The virus begins by searching for files within the current directory. For each file that is found, the virus attempts to open and map the file. Unlike ‘H2T3’, if the mapping fails, this virus closes the file without attempting to unmap anything. However, this virus is equally trusting of the contents of the file. Like ‘H2T3’, this virus assumes that the file is in ELF format before verifying this fact. A field inside the supposed ELF header is used, without checking that the file is large enough to support its presence. A sufficiently small file will cause the code to crash. A truncated ELF file, or one with a sufficiently large value in the e_phnum field, among other things, will also cause the virus to crash, since the code contains no bounds checking of any kind.
The virus is interested in ELF files which are executable, for the Intel x86-based CPU, and whose ABI is not specified. The virus does not check for an infection marker, because the marker is actually the absence of something instead of the presence of something. This will be explained below.
If a file is found to be infectable, then the virus rounds up the file size to a multiple of 4KB, and saves the host’s original entrypoint. The rounding is required to ensure that the virus body will be completely mapped into memory later. Again, this will be explained below.
There are two variants of the virus. Both search within the Program Header Table entries for the loadable segment that corresponds to the image base address. They also search for a PT_NOTE entry. However, the first variant ignores any PT_NOTE entry that appears before the image base address entry in the Program Header Table. This might be considered an optimization to avoid parsing the entries twice (since the entrypoint calculation requires the image base address), but some files will not be infected as a result. It could also be considered a bug, since the entrypoint calculation could be delayed until after the parsing has completed.
In the case of the first variant, if an acceptable PT_NOTE entry is found, then the virus shrinks the Program Header Table by the size of one entry, to make space for the first part of the virus loader. With the PT_NOTE entry removed, the corresponding .note.ABI-tag section is unreferenced and available to be replaced. The virus overwrites the .note.ABI-tag section with the second part of the virus loader, and changes the host entrypoint to point to the first part. Since there is usually only one PT_NOTE entry in a file, its removal means that it cannot be found again. Files that do not contain a PT_NOTE entry will not be infected, obviating the need for an infection marker.
In the case of the second variant, the virus also searches for PT_PHDR and PT_GNU_STACK entries. The virus shrinks the Program Header Table by the size of these entries to make space for the entire virus loader. The virus changes the host entrypoint to point to the loader. With the removal of those entries, any subsequent examination of the file will not find sufficient space for the loader. As a result, such files will not be reinfected, obviating the need for an infection marker.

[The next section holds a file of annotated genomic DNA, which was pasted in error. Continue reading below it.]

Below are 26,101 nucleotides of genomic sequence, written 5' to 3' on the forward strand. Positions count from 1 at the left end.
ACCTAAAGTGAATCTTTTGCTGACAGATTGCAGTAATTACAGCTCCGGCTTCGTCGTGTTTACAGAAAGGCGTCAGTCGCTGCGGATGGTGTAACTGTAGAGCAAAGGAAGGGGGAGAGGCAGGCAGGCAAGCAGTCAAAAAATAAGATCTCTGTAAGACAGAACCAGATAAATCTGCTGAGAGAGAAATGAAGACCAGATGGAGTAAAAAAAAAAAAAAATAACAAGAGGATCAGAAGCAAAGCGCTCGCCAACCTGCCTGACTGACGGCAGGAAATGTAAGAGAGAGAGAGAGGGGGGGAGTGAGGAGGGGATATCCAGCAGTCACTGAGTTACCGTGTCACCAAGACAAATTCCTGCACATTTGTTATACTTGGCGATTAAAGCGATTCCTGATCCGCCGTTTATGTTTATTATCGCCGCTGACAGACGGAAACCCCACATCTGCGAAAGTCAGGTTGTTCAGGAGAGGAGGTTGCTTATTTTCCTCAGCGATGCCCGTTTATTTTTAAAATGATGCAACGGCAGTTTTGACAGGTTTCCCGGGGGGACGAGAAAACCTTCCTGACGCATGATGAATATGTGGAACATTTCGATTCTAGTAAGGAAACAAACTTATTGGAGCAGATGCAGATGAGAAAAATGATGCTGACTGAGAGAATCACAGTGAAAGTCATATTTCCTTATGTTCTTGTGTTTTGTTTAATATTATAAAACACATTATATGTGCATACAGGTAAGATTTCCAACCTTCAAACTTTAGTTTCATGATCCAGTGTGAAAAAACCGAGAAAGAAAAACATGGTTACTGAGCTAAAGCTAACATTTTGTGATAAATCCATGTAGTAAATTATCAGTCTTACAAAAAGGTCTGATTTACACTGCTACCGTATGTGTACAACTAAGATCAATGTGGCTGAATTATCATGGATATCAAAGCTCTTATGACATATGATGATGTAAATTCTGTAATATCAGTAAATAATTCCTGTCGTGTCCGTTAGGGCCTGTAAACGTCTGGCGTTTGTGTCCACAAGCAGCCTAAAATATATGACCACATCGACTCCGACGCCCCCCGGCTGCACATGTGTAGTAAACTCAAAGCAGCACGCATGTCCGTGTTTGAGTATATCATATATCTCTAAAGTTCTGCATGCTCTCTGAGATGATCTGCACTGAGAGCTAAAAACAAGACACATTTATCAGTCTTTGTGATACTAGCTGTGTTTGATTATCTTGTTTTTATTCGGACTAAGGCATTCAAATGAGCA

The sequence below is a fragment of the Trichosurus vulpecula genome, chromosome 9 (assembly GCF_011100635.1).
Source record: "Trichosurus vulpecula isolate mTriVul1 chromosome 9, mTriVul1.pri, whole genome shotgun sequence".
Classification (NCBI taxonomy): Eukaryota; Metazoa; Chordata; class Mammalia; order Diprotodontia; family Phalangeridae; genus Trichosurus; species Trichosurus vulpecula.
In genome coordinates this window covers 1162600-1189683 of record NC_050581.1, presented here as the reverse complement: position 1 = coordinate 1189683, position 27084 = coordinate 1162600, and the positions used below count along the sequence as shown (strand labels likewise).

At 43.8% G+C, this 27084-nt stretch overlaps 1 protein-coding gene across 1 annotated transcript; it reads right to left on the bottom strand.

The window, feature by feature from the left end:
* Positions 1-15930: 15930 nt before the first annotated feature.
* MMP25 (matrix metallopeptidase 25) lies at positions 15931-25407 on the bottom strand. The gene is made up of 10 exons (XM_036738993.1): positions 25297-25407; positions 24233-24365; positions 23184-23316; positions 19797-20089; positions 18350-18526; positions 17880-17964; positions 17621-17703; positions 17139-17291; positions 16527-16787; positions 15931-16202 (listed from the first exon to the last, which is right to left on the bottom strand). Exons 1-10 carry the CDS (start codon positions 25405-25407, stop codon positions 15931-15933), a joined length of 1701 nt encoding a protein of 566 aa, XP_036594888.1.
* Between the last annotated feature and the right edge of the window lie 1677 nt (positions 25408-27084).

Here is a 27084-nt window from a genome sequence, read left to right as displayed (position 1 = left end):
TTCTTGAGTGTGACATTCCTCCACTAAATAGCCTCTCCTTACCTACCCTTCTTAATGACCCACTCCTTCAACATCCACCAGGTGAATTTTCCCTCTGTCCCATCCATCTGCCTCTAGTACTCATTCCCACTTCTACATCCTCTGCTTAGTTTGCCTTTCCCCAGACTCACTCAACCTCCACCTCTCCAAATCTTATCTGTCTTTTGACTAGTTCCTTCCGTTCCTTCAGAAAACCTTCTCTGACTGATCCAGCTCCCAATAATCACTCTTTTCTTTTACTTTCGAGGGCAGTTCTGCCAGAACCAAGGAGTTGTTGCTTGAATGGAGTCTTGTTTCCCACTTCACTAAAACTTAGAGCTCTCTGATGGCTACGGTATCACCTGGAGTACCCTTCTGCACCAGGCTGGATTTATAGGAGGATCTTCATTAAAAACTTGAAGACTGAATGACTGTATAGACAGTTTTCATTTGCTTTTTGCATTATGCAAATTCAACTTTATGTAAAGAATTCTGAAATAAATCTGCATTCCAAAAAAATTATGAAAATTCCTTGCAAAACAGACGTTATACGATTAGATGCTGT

After the loader has been copied to the file, the virus extends the file to the multiple of 4KB that it calculated earlier, then appends the virus code. The loader works by calling the mmap() function to map into memory the virus code from the end of the file. Since the mapping requires an aligned base as a starting address, the virus must either place itself at exactly such an aligned address (the simplest case, as we see here), or the size of the mapping must be increased appropriately to potentially span two pages, and the virus code must be aware of the possibly non-zero offset within the first page where the virus body resides (which does not increase the file size to the same degree, but which increases the complexity of the algorithm and requires more code).
This method of memory-mapping the virus code avoids the loadable segment problem described above. Of course, the mapped memory might be still considered to be suspicious. The virus author described a workaround for this by allocating a new memory region and copying the virus body there before unmapping the old copy.
At first glance, the technique of replacing the .note.ABI-tag section in ELF files might appear to be similar to the .reloc overwriting technique in Windows PE files. However, there are far more differences than similarities, since ELF files have fewer restrictions regarding section placement, among other things. In a sense, this kind of cavity infection could be considered just another ‘hole’ that is being exploited.